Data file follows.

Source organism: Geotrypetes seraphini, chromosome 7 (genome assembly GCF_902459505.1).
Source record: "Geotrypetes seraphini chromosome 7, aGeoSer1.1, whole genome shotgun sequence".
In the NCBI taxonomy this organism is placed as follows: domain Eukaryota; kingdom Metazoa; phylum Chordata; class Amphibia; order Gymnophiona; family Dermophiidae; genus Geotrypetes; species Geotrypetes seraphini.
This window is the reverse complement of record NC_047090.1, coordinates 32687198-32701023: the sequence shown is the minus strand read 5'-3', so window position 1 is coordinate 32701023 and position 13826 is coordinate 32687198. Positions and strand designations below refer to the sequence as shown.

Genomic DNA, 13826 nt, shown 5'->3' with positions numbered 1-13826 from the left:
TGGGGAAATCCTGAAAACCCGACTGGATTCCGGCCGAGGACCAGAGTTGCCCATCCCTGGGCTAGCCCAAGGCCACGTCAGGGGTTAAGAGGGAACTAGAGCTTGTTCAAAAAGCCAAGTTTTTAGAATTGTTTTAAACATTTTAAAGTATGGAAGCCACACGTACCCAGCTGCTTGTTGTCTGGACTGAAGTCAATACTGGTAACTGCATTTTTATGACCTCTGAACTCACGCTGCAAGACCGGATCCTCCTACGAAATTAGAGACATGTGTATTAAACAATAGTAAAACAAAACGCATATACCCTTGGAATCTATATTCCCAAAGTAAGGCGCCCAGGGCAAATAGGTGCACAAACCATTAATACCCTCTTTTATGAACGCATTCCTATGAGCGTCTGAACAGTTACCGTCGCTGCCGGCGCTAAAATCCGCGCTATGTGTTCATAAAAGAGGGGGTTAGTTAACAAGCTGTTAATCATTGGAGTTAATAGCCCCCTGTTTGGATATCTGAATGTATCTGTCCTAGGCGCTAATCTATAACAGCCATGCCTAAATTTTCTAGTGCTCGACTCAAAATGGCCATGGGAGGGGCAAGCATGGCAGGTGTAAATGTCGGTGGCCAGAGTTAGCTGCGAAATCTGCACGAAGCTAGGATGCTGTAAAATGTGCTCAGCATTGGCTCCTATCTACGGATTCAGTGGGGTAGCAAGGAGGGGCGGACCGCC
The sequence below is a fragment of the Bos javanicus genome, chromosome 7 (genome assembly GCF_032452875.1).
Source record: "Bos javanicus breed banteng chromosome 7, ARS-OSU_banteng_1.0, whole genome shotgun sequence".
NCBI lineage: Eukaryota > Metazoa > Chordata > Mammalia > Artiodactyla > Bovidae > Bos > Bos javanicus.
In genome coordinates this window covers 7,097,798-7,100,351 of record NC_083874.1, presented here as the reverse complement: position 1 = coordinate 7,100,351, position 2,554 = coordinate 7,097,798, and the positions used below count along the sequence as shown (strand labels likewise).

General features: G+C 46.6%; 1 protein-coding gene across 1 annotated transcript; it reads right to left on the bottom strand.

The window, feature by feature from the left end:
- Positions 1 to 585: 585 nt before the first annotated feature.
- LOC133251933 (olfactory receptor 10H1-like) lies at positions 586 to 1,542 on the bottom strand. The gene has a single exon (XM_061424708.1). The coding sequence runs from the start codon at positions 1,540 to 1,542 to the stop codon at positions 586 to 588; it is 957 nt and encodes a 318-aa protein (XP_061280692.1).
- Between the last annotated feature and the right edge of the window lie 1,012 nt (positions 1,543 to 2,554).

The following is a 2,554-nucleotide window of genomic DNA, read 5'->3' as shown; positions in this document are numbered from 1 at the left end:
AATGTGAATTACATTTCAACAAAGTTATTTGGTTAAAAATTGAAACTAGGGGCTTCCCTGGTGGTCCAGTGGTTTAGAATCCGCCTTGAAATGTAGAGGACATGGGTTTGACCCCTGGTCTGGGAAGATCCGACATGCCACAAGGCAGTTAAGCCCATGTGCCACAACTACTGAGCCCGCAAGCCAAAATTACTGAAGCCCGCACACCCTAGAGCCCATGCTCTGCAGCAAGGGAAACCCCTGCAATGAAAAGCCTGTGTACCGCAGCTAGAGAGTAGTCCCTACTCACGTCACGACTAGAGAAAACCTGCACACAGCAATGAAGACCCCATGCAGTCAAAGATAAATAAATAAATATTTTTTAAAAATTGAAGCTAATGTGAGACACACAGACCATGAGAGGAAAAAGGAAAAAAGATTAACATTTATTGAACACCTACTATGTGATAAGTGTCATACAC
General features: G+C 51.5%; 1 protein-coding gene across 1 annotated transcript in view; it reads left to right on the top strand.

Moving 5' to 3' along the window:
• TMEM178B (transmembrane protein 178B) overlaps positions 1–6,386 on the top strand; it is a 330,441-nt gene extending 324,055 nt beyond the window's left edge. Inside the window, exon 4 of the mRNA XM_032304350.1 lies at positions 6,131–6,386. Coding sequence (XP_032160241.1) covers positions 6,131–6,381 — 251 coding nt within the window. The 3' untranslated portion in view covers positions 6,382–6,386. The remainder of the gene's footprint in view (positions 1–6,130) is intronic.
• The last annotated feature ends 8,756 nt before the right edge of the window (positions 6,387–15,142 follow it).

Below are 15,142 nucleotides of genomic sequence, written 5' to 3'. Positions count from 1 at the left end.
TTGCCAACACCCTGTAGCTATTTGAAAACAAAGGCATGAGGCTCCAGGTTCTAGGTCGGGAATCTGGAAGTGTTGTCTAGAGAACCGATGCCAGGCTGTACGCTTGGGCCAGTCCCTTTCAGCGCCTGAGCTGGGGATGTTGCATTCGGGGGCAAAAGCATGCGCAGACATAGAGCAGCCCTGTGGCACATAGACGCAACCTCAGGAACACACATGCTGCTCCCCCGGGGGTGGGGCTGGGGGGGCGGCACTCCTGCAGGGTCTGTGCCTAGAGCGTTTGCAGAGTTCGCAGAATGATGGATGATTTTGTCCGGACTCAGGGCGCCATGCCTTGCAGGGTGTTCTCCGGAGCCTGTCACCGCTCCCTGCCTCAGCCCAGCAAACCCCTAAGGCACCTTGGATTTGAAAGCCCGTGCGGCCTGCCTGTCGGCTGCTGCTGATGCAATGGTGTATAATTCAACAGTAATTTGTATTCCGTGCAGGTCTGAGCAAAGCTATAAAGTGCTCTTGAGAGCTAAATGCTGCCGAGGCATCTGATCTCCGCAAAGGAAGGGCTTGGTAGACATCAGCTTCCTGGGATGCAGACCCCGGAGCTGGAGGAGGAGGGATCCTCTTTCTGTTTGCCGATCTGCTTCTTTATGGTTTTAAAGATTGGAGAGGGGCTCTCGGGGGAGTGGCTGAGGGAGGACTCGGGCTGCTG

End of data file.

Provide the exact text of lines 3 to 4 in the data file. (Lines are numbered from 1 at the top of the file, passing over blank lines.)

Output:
In the NCBI taxonomy this organism is placed as follows: domain Eukaryota; kingdom Metazoa; phylum Chordata; class Amphibia; order Gymnophiona; family Dermophiidae; genus Geotrypetes; species Geotrypetes seraphini.
This window is the reverse complement of record NC_047090.1, coordinates 32687198-32701023: the sequence shown is the minus strand read 5'-3', so window position 1 is coordinate 32701023 and position 13826 is coordinate 32687198. Positions and strand designations below refer to the sequence as shown.